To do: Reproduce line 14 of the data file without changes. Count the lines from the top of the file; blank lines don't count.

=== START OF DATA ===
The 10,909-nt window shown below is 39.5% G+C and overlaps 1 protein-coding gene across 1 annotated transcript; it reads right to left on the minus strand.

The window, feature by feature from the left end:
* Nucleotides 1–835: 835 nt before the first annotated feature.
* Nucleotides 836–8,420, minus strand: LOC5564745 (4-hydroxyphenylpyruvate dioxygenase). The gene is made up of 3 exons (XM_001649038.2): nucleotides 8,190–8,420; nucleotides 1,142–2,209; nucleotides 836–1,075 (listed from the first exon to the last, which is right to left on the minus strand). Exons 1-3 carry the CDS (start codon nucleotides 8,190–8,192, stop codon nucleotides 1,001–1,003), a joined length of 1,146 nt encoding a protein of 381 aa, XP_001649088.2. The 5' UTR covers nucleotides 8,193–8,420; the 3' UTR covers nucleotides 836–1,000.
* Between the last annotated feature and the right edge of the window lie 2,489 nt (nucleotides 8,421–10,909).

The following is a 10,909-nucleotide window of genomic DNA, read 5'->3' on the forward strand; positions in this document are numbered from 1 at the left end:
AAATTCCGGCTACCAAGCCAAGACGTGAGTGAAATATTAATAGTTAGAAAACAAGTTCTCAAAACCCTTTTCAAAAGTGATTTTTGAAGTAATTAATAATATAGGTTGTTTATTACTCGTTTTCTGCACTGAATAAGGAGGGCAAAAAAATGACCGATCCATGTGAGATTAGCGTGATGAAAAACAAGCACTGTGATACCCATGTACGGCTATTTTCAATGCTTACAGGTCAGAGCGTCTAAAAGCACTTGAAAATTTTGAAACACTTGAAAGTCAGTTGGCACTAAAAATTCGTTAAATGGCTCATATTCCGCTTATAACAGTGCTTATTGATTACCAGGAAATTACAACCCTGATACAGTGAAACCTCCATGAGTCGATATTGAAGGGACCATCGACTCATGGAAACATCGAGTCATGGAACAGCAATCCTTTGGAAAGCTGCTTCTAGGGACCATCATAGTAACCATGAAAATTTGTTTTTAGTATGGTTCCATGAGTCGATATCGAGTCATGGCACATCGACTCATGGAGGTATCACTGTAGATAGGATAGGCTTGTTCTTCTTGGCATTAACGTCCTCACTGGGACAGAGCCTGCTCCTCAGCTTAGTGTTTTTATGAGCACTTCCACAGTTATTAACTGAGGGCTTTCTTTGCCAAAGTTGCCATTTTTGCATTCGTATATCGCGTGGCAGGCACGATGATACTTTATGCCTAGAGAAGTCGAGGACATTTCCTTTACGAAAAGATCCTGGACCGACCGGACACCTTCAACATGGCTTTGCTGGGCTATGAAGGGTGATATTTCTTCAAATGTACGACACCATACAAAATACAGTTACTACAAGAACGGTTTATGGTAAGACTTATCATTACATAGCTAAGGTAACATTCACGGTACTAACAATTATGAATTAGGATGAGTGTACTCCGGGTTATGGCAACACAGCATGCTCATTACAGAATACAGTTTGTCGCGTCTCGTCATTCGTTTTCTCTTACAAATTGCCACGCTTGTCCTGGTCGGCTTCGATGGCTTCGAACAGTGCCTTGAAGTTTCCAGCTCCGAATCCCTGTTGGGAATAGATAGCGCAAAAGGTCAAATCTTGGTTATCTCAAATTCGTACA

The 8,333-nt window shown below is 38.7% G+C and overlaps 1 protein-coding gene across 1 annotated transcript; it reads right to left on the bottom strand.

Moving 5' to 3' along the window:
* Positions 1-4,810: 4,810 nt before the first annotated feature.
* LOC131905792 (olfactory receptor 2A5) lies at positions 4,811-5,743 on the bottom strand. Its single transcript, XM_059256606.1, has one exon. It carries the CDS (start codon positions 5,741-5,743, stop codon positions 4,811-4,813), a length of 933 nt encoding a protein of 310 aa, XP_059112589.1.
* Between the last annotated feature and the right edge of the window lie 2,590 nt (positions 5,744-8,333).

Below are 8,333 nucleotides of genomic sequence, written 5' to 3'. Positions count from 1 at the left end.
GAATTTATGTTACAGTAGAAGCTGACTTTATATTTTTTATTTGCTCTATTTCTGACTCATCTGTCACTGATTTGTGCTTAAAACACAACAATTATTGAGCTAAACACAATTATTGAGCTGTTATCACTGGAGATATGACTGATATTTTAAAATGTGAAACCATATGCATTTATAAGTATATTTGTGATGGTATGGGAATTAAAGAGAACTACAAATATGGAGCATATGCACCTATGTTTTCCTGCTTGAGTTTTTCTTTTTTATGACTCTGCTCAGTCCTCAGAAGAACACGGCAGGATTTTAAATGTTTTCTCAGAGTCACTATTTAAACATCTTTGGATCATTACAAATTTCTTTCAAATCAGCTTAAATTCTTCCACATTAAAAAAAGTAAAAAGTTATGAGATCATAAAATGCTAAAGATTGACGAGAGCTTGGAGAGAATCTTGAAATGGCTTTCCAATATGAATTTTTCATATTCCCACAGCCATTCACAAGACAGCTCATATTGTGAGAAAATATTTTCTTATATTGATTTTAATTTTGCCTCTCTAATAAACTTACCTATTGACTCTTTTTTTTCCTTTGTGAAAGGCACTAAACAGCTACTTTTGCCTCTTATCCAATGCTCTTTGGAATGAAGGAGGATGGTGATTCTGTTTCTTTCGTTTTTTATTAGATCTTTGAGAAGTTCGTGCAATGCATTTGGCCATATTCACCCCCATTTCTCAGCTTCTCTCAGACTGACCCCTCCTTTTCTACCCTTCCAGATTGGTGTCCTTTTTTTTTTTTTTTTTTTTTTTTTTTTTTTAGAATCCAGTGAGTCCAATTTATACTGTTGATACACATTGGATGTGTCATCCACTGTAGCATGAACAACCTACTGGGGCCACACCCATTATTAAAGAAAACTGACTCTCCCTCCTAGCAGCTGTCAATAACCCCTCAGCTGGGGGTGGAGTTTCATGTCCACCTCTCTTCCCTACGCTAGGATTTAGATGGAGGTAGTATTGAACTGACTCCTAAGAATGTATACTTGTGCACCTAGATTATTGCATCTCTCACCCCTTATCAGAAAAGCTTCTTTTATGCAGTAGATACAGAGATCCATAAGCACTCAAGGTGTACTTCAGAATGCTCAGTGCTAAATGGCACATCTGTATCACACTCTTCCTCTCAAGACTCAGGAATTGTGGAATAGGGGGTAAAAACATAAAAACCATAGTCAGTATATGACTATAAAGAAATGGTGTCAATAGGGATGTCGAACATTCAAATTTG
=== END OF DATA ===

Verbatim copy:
GAATTTATGTTACAGTAGAAGCTGACTTTATATTTTTTATTTGCTCTATTTCTGACTCATCTGTCACTGATTTGTGCTTAAAACACAACAATTATTGAGCTAAACACAATTATTGAGCTGTTATCACTGGAGATATGACTGATATTTTAAAATGTGAAACCATATGCATTTATAAGTATATTTGTGATGGTATGGGAATTAAAGAGAACTACAAATATGGAGCATATGCACCTATGTTTTCCTGCTTGAGTTTTTCTTTTTTATGACTCTGCTCAGTCCTCAGAAGAACACGGCAGGATTTTAAATGTTTTCTCAGAGTCACTATTTAAACATCTTTGGATCATTACAAATTTCTTTCAAATCAGCTTAAATTCTTCCACATTAAAAAAAGTAAAAAGTTATGAGATCATAAAATGCTAAAGATTGACGAGAGCTTGGAGAGAATCTTGAAATGGCTTTCCAATATGAATTTTTCATATTCCCACAGCCATTCACAAGACAGCTCATATTGTGAGAAAATATTTTCTTATATTGATTTTAATTTTGCCTCTCTAATAAACTTACCTATTGACTCTTTTTTTTCCTTTGTGAAAGGCACTAAACAGCTACTTTTGCCTCTTATCCAATGCTCTTTGGAATGAAGGAGGATGGTGATTCTGTTTCTTTCGTTTTTTATTAGATCTTTGAGAAGTTCGTGCAATGCATTTGGCCATATTCACCCCCATTTCTCAGCTTCTCTCAGACTGACCCCTCCTTTTCTACCCTTCCAGATTGGTGTCCTTTTTTTTTTTTTTTTTTTTTTTTTTTTTTTAGAATCCAGTGAGTCCAATTTATACTGTTGATACACATTGGATGTGTCATCCACTGTAGCATGAACAACCTACTGGGGCCACACCCATTATTAAAGAAAACTGACTCTCCCTCCTAGCAGCTGTCAATAACCCCTCAGCTGGGGGTGGAGTTTCATGTCCACCTCTCTTCCCTACGCTAGGATTTAGATGGAGGTAGTATTGAACTGACTCCTAAGAATGTATACTTGTGCACCTAGATTATTGCATCTCTCACCCCTTATCAGAAAAGCTTCTTTTATGCAGTAGATACAGAGATCCATAAGCACTCAAGGTGTACTTCAGAATGCTCAGTGCTAAATGGCACATCTGTATCACACTCTTCCTCTCAAGACTCAGGAATTGTGGAATAGGGGGTAAAAACATAAAAACCATAGTCAGTATATGACTATAAAGAAATGGTGTCAATAGGGATGTCGAACATTCAAATTTG